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7 Secrets of Confession

Author Vinny Flynn unveils 7 key "secrets" or hidden truths about the great spiritual beauty, power and depth of Confession. If you have not yet experienced Confession as a wonder... Read more

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Confession Resurrects You

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Last time, we talked about the effects of Baptism and how sanctifying grace, which is the indwelling of God Almighty, is restored through the first Sacrament. This month, we'll discuss God's solution to the problem of our tendency to sin.

As we discussed previously, some sins are mortal — they kill the supernatural life in our soul. They tell God that He is not welcome in our hearts, and He, being a gentleman, departs. With Him goes eternal life. We die inside and fall.

Does being baptized guarantee that we will never commit mortal sin again? No, as you can see by taking a look at the history of Christianity. Baptized Christians have committed great and terrible sins throughout the history of the faith. But God knows that we are fallen human beings, suffering the effects of original sin (darkened intellects, weakened wills, and disordered desires). God knows the human heart (see Jn 2:24-25). So He gave the Church a great gift: the Sacrament of Confession:

[Jesus] said to them again, "Peace be with you. As the Father has sent Me, so I send you." And when He had said this, He breathed on them and said to them, "Receive the Holy Spirit. Whose sins you forgive are forgiven them, and whose sins you retain are retained" (Jn 20:21-23).

Jesus shared with the Apostles His divine power to forgive sins and restore our souls to life (see Lk 5:20-25; Mk 2:5-12; Mt 9:2-8). Catholic biblical theologian Dr. Scott Hahn calls the forgiveness of sins and restoration of sanctifying grace a greater miracle than the resurrection of Lazarus from physical death, because Lazarus was merely restored to a temporary life in the world (see Jn 11). When our souls are raised from spiritual death, however, they regain a share in eternal life.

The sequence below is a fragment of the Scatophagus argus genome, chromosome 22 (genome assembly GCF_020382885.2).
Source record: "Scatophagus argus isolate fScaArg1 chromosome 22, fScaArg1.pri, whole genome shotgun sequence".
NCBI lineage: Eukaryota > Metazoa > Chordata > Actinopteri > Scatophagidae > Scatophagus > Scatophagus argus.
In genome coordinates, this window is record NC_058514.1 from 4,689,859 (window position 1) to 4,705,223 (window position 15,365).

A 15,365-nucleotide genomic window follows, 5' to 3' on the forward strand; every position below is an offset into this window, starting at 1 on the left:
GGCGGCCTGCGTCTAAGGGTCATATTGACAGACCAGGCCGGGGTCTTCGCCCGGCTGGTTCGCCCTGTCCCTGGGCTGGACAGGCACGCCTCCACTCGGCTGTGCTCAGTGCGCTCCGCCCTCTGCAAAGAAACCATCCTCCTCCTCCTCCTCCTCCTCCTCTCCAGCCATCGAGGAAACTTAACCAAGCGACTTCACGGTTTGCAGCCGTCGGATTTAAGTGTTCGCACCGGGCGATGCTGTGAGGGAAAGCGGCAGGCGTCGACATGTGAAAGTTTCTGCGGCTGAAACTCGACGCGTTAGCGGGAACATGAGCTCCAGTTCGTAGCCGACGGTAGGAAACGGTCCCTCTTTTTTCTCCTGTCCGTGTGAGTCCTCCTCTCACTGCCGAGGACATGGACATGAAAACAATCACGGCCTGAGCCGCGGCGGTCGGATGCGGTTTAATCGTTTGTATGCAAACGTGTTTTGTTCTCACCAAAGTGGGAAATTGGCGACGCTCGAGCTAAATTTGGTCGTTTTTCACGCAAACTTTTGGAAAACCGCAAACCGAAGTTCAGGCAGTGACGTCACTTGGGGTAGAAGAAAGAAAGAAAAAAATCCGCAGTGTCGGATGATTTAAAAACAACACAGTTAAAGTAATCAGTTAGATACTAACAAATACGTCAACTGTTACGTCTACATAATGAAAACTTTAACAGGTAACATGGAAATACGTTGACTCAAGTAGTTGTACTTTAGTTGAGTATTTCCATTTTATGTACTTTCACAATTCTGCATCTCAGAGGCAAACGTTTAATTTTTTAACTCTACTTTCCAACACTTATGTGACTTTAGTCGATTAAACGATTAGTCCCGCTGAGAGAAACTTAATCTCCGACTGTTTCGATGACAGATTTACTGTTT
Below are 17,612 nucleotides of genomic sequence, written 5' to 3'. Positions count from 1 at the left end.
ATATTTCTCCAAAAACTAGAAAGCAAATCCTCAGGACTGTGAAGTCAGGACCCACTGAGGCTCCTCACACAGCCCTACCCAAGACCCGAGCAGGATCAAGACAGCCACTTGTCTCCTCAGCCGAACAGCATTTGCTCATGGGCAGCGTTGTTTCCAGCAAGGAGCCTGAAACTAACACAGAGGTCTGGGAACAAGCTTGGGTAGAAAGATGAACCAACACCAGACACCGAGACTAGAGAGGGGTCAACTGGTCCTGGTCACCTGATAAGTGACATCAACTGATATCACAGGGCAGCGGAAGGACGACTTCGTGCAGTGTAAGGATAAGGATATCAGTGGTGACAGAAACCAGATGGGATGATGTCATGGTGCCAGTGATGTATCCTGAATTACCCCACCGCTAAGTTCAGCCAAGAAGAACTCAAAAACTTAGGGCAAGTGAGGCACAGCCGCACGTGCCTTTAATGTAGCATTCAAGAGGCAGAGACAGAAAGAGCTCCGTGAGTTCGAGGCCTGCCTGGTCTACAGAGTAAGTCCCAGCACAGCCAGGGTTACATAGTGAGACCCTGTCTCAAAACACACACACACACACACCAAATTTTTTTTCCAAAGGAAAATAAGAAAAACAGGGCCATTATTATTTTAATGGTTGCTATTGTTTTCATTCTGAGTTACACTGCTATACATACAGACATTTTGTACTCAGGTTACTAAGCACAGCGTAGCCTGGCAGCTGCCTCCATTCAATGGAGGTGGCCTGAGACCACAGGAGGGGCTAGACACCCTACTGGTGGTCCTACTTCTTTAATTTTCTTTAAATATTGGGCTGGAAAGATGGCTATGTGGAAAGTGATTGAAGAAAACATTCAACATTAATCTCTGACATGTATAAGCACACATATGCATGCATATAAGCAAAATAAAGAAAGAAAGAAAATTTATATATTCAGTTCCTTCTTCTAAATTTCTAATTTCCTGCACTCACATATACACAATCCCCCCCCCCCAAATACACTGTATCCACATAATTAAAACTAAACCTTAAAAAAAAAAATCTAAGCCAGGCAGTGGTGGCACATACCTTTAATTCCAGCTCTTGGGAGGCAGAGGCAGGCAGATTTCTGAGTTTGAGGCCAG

Confession, then, is the means through which we, the prodigal sons and daughters, say to God, "'Father, I have sinned against heaven and against You; I no longer deserve to be called Your son' (Lk 15:21). Lord, You are truly God, worthy of all obedience and love. I have sinned against You, as You well know, in these ways. I am sorry. Please forgive me. You are welcome again within my heart, within my soul."

And the Lord responds, as He always will until the day of judgment, "[L]et us celebrate with a feast, because this son of Mine was dead, and has come to life again; he was lost, and has been found ... your brother was dead and has come to life again" (Lk 15:23-24, 32).

Next month, we'll talk about the importance of Holy Communion in nourishing the life of the soul.

For more on Confession, see Fr. Donald Calloway's Under the Mantle (Product Code TH-UTM) Chapter 4, Fr. Michael Gaitley's The 'One Thing' Is Three (Product Code: TH-ONE) pages 85-101, and Vinny Flynn's 7 Secrets of Confession (TH-7SOC). To order, visit shopmercy.org.

Spirituality of the Immaculate Heart
Mary Pondered in Her Heart
The Heart of The Matter
Temples of the Holy Spirit
Sanctifying Grace
From Sons to Slaves
Baptism Saves You
Confession Resurrects You
Eucharist Nourishes You
Confirmation Ignites You
Through Darkness Into Light
Mary, Mother of Christians
Salt. Light. Hope.

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